4. Another case that was referred to was Gillard v. Brittan [1811] 8 M. & W. 575 That was a suit in trespass and there Lord Abinger said that you could not set off the price at which the goods in question had been previously sold to the plaintiff because the two causes of action relating to the goods were entirely distinct, so that damages in that case could be given for the trespass without regard to the purchase price. In Benjamin the distinction is pointed out between the two cases:

5. In Gillard v. Brittan [1811] 8 M. & W. 575 each party was entitled to his action: the seller for the price, the buyer for damages for trespass to the goods which had passed into his ownership and actual possession. But in Chinnery v. Viall [1860] 5 H. & N. 288 the ratio decidendi was that the seller could not, by reason of his conversion before delivery, maintain an action for the price (not being able to give the buyer the consideration) and therefore ex necessitate it must be allowed for in calculating the buyer's damages in his action, for otherwise the buyer would get the goods for nothing.

6. So that in truth and in fact the sellers in this case never were in a position to perform their contract and, if they had brought an action upon it, then the answer would have been you cannot maintain your action because you had put it out of your power to give the consideration which you were paid for. In such a case what happens is that the contract for sale being unenforceable the entry on the credit side of the account ought to have been expunged and it is idle to say that by being a party to the entry of payment a man is estopped from saying that the amount was not paid. It is a mere paper record regarding what he hopes will take place. On the other side of the account nothing is due at all to the buyer by way of damages. If the entry on the debit side were to be treated as representing damages for conversion of the goods, then I have no doubt that Mr. Krishnaswami Aiyangar is right in saying that the proper measure is not the value of the goods when they pass into his hands by the contract but the value of the goods at the time of the conversion. The actual conversion was on the 3rd February, as I have said. But Mr. Krishnaswami Aiyangar urged a point with which we will now deal very briefly viz., that by subsequent conduct the parties notified by the letter of October that the time for performance was extended and the real conversion was when the letter of the 27th October remained uncomplied with. We think that it is not correct and if these were damages in trover then the time ought to be fixed as being when the actual conversion took place. But the real answer to the case is--and we agree with Mr. Venkatramana Rao's argument on that--that there is no question of fixing damages in trover here at all, because at the time that the contract ought to have been fulfilled the sellers had put it out of their power to perform the condition precedent which was requisite for their success and the result is not that there is a good claim for the price of goods sold and delivered with a counter-claim for trover but there never was any power in the sellers to sue for the price of the goods at all. That being so, this appeal must be allowed and the decree amended by treating the entry on the debit side as correctly put in the account at the figure 13,471. There will be a decree for Rs. 7,501-3-0 with interest from 17th January 1911 and costs.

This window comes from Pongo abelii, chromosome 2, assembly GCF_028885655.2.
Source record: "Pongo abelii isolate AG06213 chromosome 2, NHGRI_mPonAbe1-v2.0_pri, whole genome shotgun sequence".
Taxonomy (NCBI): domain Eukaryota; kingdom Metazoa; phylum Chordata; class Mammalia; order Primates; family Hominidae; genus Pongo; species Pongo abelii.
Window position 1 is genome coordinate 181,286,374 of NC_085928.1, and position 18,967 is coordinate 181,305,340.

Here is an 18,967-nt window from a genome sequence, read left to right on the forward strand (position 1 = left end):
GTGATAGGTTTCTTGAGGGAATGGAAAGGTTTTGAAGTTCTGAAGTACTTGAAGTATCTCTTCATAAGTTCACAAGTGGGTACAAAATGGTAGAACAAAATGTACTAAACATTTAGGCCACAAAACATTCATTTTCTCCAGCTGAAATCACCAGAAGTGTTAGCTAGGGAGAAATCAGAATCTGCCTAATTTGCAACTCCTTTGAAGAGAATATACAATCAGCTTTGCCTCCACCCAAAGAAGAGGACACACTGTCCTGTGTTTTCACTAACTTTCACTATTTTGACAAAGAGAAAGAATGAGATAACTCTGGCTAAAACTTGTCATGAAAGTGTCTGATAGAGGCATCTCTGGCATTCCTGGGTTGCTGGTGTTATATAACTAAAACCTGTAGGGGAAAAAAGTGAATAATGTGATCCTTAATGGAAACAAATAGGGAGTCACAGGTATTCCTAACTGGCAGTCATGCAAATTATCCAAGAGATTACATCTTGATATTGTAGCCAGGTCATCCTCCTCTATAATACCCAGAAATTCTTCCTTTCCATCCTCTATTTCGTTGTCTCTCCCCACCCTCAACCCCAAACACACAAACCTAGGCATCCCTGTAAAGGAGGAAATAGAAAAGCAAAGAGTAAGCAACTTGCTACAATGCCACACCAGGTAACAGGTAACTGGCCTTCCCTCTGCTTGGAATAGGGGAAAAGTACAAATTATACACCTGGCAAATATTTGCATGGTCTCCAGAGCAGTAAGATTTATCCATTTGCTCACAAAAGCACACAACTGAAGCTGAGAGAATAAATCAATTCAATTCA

7. The cross-appeal (No. 82 of 1923) will be dismissed as the matter which was raised with regard to the liability of the sons does not arise.